Key Feature 3: In a patient with an eating disorder, rule out co-existing psychiatric conditions (ex: depression, personality disorder, obsessive-compulsive disorder, anxiety disorder).
Skill: Clinical Reasoning
Phase: Hypothesis generation, History
Key Feature 4: When managing a patient with an eating disorder, use a multidisciplinary approach (ex: work with a psychiatrist, a psychologist, a dietitian).
Skill: Clinical Reasoning, Professionalism
Phase: Treatment, Referral
Key Feature 5: When assessing a patient presenting with a problem that has defied diagnosis (ex: arrhythmias without cardiac disease, an electrolyte imbalance without drug use or renal impairment, amenorrhea without pregnancy), include “complication of an eating disorder” in the differential diagnosis.
Skill: Clinical Reasoning
Phase: Hypothesis generation
Today I had the opportunity to spend time with the multidisciplinary* Eating Disorders Program at St Paul's Hospital, which included the opportunity to perform an initial consultation on a patient with an eating disorder. The attending psychiatrist let me lead the interview, and provided me with super useful feedback afterward, specifically regarding screening for comorbid psychiatric conditions. He suggested that rather than ask about typical symptoms of comorbid conditions, if I know specifically what diagnoses I'm trying to rule out, I can simply pick the "Criterion A" symptom to ask about per each of their DSM 5 diagnostic criteria; if they don't have the A criterion, they don't have the condition. Straightforward and obvious after having this pointed out, I will never forget it, and this will make my future screening for psychiatric conditions so much more efficient. Excellent!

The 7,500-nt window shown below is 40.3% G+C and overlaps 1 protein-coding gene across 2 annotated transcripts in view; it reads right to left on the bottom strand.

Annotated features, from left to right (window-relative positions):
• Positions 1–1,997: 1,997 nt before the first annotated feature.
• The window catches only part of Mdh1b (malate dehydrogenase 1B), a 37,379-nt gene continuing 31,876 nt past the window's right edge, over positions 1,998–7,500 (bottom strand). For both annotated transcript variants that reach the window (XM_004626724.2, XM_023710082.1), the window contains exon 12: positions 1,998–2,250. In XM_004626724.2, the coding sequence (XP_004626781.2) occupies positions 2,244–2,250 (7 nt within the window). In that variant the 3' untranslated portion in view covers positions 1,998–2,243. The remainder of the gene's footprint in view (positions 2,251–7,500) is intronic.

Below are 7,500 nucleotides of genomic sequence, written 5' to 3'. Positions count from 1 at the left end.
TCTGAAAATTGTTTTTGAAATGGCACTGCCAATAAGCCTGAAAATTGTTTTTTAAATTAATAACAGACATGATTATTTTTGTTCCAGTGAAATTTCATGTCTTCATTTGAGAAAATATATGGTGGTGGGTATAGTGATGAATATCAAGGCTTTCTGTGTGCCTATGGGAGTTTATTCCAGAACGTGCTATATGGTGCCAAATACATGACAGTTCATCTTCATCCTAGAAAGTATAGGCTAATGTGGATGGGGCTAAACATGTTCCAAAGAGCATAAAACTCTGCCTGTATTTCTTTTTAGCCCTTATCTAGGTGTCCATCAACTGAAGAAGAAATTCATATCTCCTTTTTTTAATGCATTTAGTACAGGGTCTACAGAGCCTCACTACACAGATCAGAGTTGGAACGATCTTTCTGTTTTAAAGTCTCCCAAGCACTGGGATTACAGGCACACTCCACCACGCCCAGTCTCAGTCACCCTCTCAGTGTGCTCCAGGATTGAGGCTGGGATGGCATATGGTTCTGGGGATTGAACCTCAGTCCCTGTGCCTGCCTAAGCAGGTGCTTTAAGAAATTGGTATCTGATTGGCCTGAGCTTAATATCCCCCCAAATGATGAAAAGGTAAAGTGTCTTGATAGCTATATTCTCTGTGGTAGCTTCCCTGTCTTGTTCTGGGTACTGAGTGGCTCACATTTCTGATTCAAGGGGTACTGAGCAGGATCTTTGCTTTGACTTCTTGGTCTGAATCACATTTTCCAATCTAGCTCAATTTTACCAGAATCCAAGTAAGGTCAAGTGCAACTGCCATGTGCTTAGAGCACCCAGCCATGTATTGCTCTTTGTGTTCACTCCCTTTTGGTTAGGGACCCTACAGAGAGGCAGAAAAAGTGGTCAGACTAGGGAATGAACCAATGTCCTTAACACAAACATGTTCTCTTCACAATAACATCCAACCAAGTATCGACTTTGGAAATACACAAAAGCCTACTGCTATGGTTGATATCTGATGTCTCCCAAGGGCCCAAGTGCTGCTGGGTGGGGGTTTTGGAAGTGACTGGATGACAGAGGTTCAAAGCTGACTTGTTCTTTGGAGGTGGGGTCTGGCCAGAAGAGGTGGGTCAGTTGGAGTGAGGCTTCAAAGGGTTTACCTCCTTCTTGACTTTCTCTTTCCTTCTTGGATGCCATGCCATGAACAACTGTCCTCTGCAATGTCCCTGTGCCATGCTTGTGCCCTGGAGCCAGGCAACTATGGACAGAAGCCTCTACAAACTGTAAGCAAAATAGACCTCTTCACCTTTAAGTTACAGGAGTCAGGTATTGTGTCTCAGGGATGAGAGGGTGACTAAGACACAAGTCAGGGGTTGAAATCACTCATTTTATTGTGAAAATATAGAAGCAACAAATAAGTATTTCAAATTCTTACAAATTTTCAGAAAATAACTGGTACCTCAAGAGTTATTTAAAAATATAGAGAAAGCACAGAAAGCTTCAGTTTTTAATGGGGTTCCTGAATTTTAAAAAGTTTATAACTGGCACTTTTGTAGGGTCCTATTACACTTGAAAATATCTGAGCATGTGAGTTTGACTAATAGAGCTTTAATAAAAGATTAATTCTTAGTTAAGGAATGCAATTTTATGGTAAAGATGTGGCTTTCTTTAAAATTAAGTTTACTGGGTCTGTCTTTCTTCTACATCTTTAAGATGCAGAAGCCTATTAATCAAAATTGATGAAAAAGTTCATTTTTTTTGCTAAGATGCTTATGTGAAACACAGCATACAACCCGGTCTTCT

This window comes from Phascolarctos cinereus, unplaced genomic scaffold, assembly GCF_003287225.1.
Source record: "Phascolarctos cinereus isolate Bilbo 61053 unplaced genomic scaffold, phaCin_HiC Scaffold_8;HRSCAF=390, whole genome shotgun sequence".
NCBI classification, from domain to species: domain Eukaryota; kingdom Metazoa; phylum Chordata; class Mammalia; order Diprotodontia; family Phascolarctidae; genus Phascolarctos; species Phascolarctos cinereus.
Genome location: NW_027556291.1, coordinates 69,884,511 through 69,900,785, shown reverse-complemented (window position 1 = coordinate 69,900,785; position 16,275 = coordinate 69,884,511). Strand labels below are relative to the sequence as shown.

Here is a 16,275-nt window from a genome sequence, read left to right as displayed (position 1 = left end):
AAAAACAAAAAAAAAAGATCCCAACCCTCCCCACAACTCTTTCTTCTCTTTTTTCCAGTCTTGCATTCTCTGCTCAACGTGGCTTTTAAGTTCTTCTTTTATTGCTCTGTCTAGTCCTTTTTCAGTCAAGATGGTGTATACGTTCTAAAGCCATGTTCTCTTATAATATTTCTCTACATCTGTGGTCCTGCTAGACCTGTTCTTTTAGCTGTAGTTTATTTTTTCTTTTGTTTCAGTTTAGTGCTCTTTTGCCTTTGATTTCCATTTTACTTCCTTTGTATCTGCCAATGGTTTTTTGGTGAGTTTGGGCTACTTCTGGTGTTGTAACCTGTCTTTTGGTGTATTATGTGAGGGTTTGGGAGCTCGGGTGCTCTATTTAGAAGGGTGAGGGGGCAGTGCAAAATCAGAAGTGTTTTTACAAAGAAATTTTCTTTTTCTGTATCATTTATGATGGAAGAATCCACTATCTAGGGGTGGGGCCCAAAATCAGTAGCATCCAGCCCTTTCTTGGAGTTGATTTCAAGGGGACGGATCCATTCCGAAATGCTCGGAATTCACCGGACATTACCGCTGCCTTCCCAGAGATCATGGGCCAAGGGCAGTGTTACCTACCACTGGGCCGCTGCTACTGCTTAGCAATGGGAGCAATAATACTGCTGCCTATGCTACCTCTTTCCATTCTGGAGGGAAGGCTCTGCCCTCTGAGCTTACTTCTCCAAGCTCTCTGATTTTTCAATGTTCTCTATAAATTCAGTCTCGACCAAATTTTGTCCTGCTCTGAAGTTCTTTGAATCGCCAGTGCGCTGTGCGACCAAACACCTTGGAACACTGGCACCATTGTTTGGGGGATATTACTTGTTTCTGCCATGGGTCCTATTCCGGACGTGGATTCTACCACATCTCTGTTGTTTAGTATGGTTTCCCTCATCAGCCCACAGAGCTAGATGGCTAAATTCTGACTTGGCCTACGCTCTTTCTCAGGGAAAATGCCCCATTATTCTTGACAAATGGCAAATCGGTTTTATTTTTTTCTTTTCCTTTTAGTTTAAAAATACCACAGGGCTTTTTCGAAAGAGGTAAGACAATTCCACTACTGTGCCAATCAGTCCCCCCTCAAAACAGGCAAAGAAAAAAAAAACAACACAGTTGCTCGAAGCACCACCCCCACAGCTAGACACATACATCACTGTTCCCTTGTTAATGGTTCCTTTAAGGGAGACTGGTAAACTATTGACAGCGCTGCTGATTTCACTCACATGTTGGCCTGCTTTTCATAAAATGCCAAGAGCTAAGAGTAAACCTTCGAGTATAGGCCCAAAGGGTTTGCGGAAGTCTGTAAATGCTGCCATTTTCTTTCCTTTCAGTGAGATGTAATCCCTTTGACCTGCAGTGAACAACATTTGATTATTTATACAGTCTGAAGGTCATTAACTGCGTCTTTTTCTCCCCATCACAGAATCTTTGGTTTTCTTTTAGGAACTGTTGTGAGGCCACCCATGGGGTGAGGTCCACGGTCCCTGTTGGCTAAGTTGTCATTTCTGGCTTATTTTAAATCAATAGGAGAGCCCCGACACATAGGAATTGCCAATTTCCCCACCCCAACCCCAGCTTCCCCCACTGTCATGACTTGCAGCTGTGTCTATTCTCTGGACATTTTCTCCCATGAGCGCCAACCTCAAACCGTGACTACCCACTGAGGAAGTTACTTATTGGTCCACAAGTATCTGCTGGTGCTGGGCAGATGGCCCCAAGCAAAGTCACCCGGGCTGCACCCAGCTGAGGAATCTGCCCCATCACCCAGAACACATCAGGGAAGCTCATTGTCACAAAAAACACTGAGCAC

What are the comorbid psychiatric conditions to rule out in a patient with an eating disorder? And what are their associated A criteria? (Note that in my blog posts, the A criteria are listed as the first criteria - the Weebly website creator I use doesn't give me the option to make lists with anything other than numbers or bullet points.)
I have yet to talk about OCD in previous blog posts. The DSM 5 diagnostic criteria for this diagnosis are as follows:
*The St Paul's Hospital Eating Disorders Program inpatient and outpatient clinical teams include Psychiatrists, Psychologists, and Dieticians. During my day spent with the Program, I interviewed and observed outpatient interviews with a Psychiatrist, I watched as a Psychologist delivered a Cognitive Behavioural Therapy session to inpatients, and I learned about how a team Dietician with experience in the management of eating disorders helps to create meal plans and coach around making tolerable dietary changes. Eating disorders are very often chronic, pervasive, and refractory to therapy, and so an intensive team approach is thought to provide the best possible chance for recovery.
The inpatient program at SPH is an intensive program that is capable of supporting people who suffer from complications associated with their eating disorder, of which there are many physical let alone psychological and emotional ones.
The UpToDate article, "Medical complications of anorexia nervosa" provides a succinct but long table of possible complications that can occur secondary to this disorder:
The medical complications associated with bulimia nervosa include:
Of the above complications, according to the UpToDate article, "Bulimia nervosa and binge eating disorder in adults: Medical complications and their management," "The most common medical symptoms of bulimia nervosa are lethargy, irregular menses, abdominal pain and bloating, and constipation."